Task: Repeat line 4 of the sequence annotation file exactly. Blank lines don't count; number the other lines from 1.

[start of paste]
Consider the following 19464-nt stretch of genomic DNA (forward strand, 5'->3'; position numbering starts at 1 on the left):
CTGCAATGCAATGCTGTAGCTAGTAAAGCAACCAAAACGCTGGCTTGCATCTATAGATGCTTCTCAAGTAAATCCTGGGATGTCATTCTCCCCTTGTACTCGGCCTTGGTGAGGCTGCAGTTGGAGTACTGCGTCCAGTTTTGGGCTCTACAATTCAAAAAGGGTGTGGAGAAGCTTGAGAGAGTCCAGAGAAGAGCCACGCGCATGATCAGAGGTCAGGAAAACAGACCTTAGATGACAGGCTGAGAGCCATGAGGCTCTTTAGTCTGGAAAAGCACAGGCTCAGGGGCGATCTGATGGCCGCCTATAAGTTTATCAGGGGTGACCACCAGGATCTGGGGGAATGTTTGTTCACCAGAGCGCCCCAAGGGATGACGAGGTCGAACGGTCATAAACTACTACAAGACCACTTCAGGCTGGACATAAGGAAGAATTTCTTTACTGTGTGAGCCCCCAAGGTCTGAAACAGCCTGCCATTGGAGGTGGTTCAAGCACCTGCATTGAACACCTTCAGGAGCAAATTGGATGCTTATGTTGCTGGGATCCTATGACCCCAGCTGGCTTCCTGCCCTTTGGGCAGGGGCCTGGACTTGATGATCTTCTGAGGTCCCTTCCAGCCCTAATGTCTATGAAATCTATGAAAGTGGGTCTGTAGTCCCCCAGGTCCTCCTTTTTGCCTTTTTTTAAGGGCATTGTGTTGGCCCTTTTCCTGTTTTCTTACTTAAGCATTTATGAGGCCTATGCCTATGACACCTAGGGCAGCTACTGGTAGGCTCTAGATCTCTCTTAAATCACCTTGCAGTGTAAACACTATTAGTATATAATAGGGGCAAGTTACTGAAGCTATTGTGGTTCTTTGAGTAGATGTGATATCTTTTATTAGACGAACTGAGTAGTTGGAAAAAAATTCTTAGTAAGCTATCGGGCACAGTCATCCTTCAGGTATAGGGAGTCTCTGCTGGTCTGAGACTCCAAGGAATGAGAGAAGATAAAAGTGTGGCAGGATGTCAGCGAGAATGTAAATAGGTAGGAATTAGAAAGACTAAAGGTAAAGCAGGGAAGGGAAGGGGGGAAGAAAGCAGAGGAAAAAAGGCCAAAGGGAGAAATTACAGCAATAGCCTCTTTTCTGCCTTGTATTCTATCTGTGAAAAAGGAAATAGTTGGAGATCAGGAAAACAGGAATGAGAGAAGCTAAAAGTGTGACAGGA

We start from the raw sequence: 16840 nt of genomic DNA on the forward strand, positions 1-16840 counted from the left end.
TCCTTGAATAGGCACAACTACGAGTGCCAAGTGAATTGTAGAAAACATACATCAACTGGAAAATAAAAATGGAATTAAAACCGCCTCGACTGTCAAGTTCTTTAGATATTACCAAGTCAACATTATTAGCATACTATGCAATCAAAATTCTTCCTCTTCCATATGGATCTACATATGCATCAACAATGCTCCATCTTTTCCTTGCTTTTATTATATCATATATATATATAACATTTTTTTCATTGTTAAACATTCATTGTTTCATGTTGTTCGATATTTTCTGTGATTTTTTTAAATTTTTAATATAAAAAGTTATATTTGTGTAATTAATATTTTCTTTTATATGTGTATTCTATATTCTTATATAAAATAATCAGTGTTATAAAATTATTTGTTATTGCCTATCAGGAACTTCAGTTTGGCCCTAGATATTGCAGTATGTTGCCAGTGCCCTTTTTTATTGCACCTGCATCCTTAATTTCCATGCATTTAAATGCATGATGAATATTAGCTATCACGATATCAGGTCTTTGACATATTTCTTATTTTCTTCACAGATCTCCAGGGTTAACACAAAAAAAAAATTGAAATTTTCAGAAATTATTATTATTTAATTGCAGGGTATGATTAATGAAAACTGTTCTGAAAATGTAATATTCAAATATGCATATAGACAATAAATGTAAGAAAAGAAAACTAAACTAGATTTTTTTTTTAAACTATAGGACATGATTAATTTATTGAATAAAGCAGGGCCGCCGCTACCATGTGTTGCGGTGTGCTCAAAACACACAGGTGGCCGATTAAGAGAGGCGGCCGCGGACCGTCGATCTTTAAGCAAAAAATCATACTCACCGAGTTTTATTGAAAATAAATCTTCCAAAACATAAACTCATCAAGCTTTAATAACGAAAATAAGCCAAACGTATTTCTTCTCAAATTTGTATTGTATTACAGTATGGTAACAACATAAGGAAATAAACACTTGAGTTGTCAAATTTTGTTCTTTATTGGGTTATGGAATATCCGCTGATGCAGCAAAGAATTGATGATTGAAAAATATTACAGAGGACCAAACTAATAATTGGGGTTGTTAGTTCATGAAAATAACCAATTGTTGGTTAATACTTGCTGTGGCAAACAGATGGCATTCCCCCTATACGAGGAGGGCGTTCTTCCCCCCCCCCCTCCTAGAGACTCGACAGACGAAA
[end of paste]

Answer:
TCCTTGAATAGGCACAACTACGAGTGCCAAGTGAATTGTAGAAAACATACATCAACTGGAAAATAAAAATGGAATTAAAACCGCCTCGACTGTCAAGTTCTTTAGATATTACCAAGTCAACATTATTAGCATACTATGCAATCAAAATTCTTCCTCTTCCATATGGATCTACATATGCATCAACAATGCTCCATCTTTTCCTTGCTTTTATTATATCATATATATATATAACATTTTTTTCATTGTTAAACATTCATTGTTTCATGTTGTTCGATATTTTCTGTGATTTTTTTAAATTTTTAATATAAAAAGTTATATTTGTGTAATTAATATTTTCTTTTATATGTGTATTCTATATTCTTATATAAAATAATCAGTGTTATAAAATTATTTGTTATTGCCTATCAGGAACTTCAGTTTGGCCCTAGATATTGCAGTATGTTGCCAGTGCCCTTTTTTATTGCACCTGCATCCTTAATTTCCATGCATTTAAATGCATGATGAATATTAGCTATCACGATATCAGGTCTTTGACATATTTCTTATTTTCTTCACAGATCTCCAGGGTTAACACAAAAAAAAAATTGAAATTTTCAGAAATTATTATTATTTAATTGCAGGGTATGATTAATGAAAACTGTTCTGAAAATGTAATATTCAAATATGCATATAGACAATAAATGTAAGAAAAGAAAACTAAACTAGATTTTTTTTTTAAACTATAGGACATGATTAATTTATTGAATAAAGCAGGGCCGCCGCTACCATGTGTTGCGGTGTGCTCAAAACACACAGGTGGCCGATTAAGAGAGGCGGCCGCGGACCGTCGATCTTTAAGCAAAAAATCATACTCACCGAGTTTTATTGAAAATAAATCTTCCAAAACATAAACTCATCAAGCTTTAATAACGAAAATAAGCCAAACGTATTTCTTCTCAAATTTGTATTGTATTACAGTATGGTAACAACATAAGGAAATAAACACTTGAGTTGTCAAATTTTGTTCTTTATTGGGTTATGGAATATCCGCTGATGCAGCAAAGAATTGATGATTGAAAAATATTACAGAGGACCAAACTAATAATTGGGGTTGTTAGTTCATGAAAATAACCAATTGTTGGTTAATACTTGCTGTGGCAAACAGATGGCATTCCCCCTATACGAGGAGGGCGTTCTTCCCCCCCCCCCTCCTAGAGACTCGACAGACGAAA